I stepped out of my vehicle and noted my direction. With no streetlights, the moonlight guided me as I made my way along the dusty shoulders of the road towards the home of my stake president. Before he moved here, he was my neighbor in the outlying suburbs of the masses. Ten years ago, I met with him in his home and spent a Sunday afternoon training him in his duties as a newly called second counselor in the bishopric in our ward. But tonight I was called to his new home here for another reason.
Large old growth trees surround his property. It is a walled fortress, with a keypad for entry through an iron gate. As I stood under a tree there on the side of the road, I squarely faced his house and reflected on all the events that brought me to that moment in time.
I felt the Spirit wash over me, telling me it was time.
I bent down and cast off the dust from my feet, brushing my shoes with my hands and wiping the soles of my feet as I spoke the words of an ancient Mormon rite, almost as old as the restoration itself, passed down to me while a missionary in Alabama.
But I was not finished, I still had one more place to go.
Today I am posting the remarks I gave at the 6th annual ALL Arizona conference on April 28th, 2018. The conference had some remarkable speakers, singers, and presenters who together wove a picture of love and community.
With much sadness Out of Obscurity mourns the passing of one of our bloggers, Megan Howarth. Megan lived a purpose driven life, touching those she came in contact with in profound ways. Megan never turned down an opportunity to advocate for the many causes important to her.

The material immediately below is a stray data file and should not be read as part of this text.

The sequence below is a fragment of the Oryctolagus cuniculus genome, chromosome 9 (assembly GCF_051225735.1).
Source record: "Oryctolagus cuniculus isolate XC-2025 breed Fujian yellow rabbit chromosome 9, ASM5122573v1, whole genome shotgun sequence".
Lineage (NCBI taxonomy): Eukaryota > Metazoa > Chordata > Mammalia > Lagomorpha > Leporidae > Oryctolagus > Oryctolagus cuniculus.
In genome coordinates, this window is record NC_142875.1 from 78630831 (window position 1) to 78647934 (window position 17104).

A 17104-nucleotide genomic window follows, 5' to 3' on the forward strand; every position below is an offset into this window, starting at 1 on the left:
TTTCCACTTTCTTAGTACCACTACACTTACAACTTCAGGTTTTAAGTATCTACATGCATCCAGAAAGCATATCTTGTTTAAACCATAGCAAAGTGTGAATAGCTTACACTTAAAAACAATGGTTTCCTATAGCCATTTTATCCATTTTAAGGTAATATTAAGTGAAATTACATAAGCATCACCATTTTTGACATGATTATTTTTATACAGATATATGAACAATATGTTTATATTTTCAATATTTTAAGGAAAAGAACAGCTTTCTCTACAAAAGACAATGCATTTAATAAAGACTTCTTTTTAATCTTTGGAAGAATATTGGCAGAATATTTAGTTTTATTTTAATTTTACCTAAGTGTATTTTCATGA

One of her friends writes, “The only thing we can do now with our broken hearts is to help support the family and continue on with the causes most important to us.”
May we all work to leave this world a better place than we found it.
Please click here to learn more about Megan and how you may support her family in this difficult time.
To honor our fellow LGBTQIA+ and commemorate her life, we leave you with her Out of Obscurity bio, which she wrote to introduce us all to her life.
‘Til we meet again Megan ❤️
Megan H (she/her/hers) is a quiet, introverted Hufflepuff who nevertheless has gotten involved in feminist, LGBTQ+ and other types of activism, showing that you don’t need to be loud and flashy to work for social justice. She writes for the blog with an A (asexual and aromantic) perspective. She has also lived with multiple autoimmune diseases for close to a decade, giving her a unique perspective on invisible illness and ableism. Megan is a lifelong Mormon with pioneer heritage and served a service mission in Family History as a less-physically-taxing alternative to a proselyting mission; while she is now investigating Community of Christ (formerly known as RLDS), a part of her will always be Mormon. Megan recently bought a little house in Logan, where she lives with her cat Noel, is learning how to be a homeowner through trial and error, and works in tech support.
On August the third, 1908, the brothers Jean and Amédée Bouyssonie entered a lonely cave in the Sourdoire Valley of France. For three years they had carefully excavated over 1000 Neanderthal artifacts, however on this day the brothers uncovered a nearly complete 50,000 year old Neanderthal skeleton which they described as being carefully buried in a sleeping position, legs bent with head tilted over the chest and surrounded by flint tools and animal bones.
It was shocking at the time to think that a species other than our own would have the capacity to ritualize death through intentional burial. Continue reading →